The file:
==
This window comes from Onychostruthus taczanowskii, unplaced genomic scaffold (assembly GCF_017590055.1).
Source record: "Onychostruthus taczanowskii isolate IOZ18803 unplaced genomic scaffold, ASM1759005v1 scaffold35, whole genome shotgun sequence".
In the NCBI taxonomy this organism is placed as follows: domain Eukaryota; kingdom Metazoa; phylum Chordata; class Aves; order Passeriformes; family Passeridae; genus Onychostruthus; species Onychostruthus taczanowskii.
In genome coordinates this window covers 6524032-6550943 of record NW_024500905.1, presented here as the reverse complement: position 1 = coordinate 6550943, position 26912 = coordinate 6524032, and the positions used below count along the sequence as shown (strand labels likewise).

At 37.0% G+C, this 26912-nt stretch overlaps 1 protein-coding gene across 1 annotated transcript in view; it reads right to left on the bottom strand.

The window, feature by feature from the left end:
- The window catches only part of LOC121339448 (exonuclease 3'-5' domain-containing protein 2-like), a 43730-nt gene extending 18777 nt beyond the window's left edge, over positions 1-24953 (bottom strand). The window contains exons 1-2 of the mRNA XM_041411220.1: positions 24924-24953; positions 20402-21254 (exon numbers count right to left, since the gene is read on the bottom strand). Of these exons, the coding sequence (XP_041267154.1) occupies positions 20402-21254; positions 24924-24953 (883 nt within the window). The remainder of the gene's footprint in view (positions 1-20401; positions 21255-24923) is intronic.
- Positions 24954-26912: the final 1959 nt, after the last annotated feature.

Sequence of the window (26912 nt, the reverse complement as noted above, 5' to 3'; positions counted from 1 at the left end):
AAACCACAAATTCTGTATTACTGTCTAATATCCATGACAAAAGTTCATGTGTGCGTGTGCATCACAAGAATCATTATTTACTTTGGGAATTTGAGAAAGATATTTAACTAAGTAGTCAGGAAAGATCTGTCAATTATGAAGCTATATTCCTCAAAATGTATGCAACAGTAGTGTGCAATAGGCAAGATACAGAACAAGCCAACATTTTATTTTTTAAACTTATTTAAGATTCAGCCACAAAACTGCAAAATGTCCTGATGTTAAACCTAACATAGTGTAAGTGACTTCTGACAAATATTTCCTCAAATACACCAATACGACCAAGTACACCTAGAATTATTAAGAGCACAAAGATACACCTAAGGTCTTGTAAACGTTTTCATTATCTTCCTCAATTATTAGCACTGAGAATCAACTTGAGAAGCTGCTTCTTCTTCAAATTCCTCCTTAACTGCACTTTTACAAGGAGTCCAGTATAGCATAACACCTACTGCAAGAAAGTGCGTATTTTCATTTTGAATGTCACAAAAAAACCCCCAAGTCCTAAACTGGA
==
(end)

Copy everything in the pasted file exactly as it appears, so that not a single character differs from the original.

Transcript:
This window comes from Onychostruthus taczanowskii, unplaced genomic scaffold (assembly GCF_017590055.1).
Source record: "Onychostruthus taczanowskii isolate IOZ18803 unplaced genomic scaffold, ASM1759005v1 scaffold35, whole genome shotgun sequence".
In the NCBI taxonomy this organism is placed as follows: domain Eukaryota; kingdom Metazoa; phylum Chordata; class Aves; order Passeriformes; family Passeridae; genus Onychostruthus; species Onychostruthus taczanowskii.
In genome coordinates this window covers 6524032-6550943 of record NW_024500905.1, presented here as the reverse complement: position 1 = coordinate 6550943, position 26912 = coordinate 6524032, and the positions used below count along the sequence as shown (strand labels likewise).

At 37.0% G+C, this 26912-nt stretch overlaps 1 protein-coding gene across 1 annotated transcript in view; it reads right to left on the bottom strand.

The window, feature by feature from the left end:
- The window catches only part of LOC121339448 (exonuclease 3'-5' domain-containing protein 2-like), a 43730-nt gene extending 18777 nt beyond the window's left edge, over positions 1-24953 (bottom strand). The window contains exons 1-2 of the mRNA XM_041411220.1: positions 24924-24953; positions 20402-21254 (exon numbers count right to left, since the gene is read on the bottom strand). Of these exons, the coding sequence (XP_041267154.1) occupies positions 20402-21254; positions 24924-24953 (883 nt within the window). The remainder of the gene's footprint in view (positions 1-20401; positions 21255-24923) is intronic.
- Positions 24954-26912: the final 1959 nt, after the last annotated feature.

Sequence of the window (26912 nt, the reverse complement as noted above, 5' to 3'; positions counted from 1 at the left end):
AAACCACAAATTCTGTATTACTGTCTAATATCCATGACAAAAGTTCATGTGTGCGTGTGCATCACAAGAATCATTATTTACTTTGGGAATTTGAGAAAGATATTTAACTAAGTAGTCAGGAAAGATCTGTCAATTATGAAGCTATATTCCTCAAAATGTATGCAACAGTAGTGTGCAATAGGCAAGATACAGAACAAGCCAACATTTTATTTTTTAAACTTATTTAAGATTCAGCCACAAAACTGCAAAATGTCCTGATGTTAAACCTAACATAGTGTAAGTGACTTCTGACAAATATTTCCTCAAATACACCAATACGACCAAGTACACCTAGAATTATTAAGAGCACAAAGATACACCTAAGGTCTTGTAAACGTTTTCATTATCTTCCTCAATTATTAGCACTGAGAATCAACTTGAGAAGCTGCTTCTTCTTCAAATTCCTCCTTAACTGCACTTTTACAAGGAGTCCAGTATAGCATAACACCTACTGCAAGAAAGTGCGTATTTTCATTTTGAATGTCACAAAAAAACCCCCAAGTCCTAAACTGGA